Below is CNBC video which looks at what capitalism is and the history behind it. It began in the 17th century in Europe and has spread to most parts of the world. Critics of the present form of capitalism argue that it harms the environment, increases inequality and slows economic growth. The video has some good data on inequality and discusses the fact that shareholder value is no longer the main priority of some firms.
HT to my learned colleague David Parr for this piece from vox.com. Sen. Elizabeth Warren (D-MA) rolled out a big idea to challenge how we think about inequality and the fundamental structure of the economy. She has been concerned with the current structure of capitalism which since the 1980’s has really focused on the interests of shareholders and executives at the expense of employees further down a company’s ‘pecking order’. Reagan and Thatcher started the recent privatisation trend in the 1980’s and, with great success, a lot of the commanding heights of the economy were up for sale. This put any left wing political opposition in a quandary. Do they renationalise these industries and payout shareholders or just start to move their ideology further right on the continuum. The latter was the only real option with the expense of buying back the industries and also upsetting their maybe voters who had bought shares for saving purposes.
Warren with other Democrats is proposing the Accountable Capitalism Act in order to alter the balance of interests in corporate decision-making and giving voices to workers in corporate boardrooms. The legislation would:
- reduce the huge financial incentives that entice CEOs to lush cash out of shareholders rather than reinvest in businesses
- curb political activities – using lobbying funds
- ensure workers and not just shareholders get a voice on big strategic decisions.
bring about more meaningful career ladders for workers and higher pay
- ensure that Corporations act like decent citizens who uphold their fair share of the social contract and not like sociopaths whose sole obligation is profitability — as is currently conventional in American business thinking.
- limit corporate executives’ ability to sell shares of stock that they receive as pay — requiring that such shares be held for at least five years after they were received, and at least three years after a share buyback.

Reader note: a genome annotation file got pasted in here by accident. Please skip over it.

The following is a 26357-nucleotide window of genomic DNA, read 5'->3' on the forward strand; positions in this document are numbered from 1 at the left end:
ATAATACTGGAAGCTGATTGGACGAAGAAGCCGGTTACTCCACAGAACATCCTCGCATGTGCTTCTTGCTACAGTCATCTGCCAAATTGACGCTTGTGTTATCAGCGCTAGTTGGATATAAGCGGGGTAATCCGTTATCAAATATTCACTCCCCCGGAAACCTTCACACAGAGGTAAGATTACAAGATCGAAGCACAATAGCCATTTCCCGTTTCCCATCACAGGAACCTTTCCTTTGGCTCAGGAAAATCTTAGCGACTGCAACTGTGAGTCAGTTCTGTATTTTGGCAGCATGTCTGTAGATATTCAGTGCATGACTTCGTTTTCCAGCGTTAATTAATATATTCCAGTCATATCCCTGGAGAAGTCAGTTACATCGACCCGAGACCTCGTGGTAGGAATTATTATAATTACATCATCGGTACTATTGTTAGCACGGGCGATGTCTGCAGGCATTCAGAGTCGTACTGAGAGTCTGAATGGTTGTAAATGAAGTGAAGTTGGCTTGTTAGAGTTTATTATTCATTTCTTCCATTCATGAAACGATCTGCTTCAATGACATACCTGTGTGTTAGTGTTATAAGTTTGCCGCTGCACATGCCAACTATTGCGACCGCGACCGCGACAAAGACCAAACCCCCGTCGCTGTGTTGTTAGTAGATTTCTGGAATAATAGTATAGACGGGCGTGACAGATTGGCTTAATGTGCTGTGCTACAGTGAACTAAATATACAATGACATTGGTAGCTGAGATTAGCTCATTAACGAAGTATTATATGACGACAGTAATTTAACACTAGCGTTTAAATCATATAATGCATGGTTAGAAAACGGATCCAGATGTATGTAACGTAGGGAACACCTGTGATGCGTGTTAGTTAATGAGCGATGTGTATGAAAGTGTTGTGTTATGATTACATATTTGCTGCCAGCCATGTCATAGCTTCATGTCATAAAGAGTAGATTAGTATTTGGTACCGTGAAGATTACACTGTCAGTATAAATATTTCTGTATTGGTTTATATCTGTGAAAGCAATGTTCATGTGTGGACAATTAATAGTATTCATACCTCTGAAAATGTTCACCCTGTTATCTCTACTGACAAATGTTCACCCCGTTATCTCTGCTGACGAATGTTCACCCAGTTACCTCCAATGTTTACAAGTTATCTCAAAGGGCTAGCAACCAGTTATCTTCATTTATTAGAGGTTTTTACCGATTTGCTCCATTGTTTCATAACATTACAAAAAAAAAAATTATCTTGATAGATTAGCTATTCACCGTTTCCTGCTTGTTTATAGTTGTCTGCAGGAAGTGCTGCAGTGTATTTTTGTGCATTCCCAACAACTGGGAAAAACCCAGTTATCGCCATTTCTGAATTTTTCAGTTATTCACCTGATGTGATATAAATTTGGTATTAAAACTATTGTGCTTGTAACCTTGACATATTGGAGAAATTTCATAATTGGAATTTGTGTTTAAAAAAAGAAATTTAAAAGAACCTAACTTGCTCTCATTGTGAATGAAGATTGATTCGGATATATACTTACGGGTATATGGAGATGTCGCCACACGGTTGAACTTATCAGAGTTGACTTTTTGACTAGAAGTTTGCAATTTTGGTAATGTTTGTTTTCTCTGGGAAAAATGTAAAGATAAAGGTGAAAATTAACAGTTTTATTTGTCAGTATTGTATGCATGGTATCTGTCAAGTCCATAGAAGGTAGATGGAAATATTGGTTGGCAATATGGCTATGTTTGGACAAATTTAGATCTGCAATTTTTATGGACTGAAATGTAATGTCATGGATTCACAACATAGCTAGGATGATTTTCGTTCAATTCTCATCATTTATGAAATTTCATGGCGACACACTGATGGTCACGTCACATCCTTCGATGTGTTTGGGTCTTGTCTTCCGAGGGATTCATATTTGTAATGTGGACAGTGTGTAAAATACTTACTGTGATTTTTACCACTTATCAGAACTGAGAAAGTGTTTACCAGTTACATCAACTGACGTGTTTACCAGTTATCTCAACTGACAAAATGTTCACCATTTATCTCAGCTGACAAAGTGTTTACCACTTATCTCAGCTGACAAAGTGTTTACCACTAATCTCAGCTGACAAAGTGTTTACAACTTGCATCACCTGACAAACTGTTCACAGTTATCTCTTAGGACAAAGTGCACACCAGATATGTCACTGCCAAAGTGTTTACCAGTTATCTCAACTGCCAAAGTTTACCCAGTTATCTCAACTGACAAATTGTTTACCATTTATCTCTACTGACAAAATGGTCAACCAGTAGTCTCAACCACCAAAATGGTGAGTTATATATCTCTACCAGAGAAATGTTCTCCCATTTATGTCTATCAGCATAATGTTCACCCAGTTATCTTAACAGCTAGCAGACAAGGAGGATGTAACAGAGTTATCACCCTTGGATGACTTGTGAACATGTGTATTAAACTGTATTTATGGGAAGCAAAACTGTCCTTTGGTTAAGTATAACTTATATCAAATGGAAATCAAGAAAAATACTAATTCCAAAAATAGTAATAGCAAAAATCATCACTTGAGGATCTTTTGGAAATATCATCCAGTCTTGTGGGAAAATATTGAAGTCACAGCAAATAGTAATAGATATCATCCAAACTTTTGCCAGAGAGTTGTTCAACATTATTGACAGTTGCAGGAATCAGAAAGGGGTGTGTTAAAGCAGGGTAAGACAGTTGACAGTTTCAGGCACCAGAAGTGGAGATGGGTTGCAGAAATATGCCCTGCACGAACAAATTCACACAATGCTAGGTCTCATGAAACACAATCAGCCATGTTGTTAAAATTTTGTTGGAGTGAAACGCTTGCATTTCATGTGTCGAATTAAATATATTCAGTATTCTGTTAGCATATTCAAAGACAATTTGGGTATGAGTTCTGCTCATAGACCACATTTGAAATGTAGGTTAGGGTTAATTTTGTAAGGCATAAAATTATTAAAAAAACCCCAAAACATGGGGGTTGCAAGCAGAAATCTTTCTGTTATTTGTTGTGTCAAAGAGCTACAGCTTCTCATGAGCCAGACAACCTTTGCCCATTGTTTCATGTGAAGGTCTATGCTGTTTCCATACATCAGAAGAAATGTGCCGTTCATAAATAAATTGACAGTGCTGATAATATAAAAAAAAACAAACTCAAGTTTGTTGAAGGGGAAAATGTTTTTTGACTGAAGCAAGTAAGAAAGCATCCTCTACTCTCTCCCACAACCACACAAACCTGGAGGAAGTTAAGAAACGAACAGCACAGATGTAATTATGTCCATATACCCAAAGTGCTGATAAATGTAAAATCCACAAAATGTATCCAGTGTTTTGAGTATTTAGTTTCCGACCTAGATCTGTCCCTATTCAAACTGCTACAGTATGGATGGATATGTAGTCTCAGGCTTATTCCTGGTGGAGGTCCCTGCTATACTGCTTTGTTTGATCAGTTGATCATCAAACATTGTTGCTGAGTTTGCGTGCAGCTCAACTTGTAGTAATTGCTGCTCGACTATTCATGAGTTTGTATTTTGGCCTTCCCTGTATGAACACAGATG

Business executives, like everyone else, want to have good reputations and be regarded as good people but, when pressed about topics of social concern, frequently fall back on the idea that their first obligation is to do what’s right for shareholders. A new charter would remove that crutch, and leave executives accountable as human beings for the rights and wrongs of their decisions.
More concretely, US corporations would be required to allow their workers to elect 40 percent of the membership of their board of directors. Since 80 percent of the value of the stock market is owned by about 10 percent of the population and half of Americans own no stock at all, this has been a huge triumph for the rich – see graph.
Meanwhile, CEO pay has soared as executive compensation has been redesigned to incentivize shareholder gains, and the CEOs have delivered. Gains for shareholders and greater inequality in pay has led to a generation of median compensation lagging far behind economy-wide productivity, with higher pay mostly captured by a relatively small number of people rather than being broadly shared. The graph below show the share of wealth with the top 1% owning 38% of the country’s wealth and the bottom 90% holding only 19% of wealth.
This kind of huge transfer of economic power from rich shareholders to middle- and working-class employees would provoke fierce resistance. But reform of corporate governance also has some powerful political tailwinds behind it.
I am on holiday now and out of internet range – back on the 8th January. Have a good xmas and new year.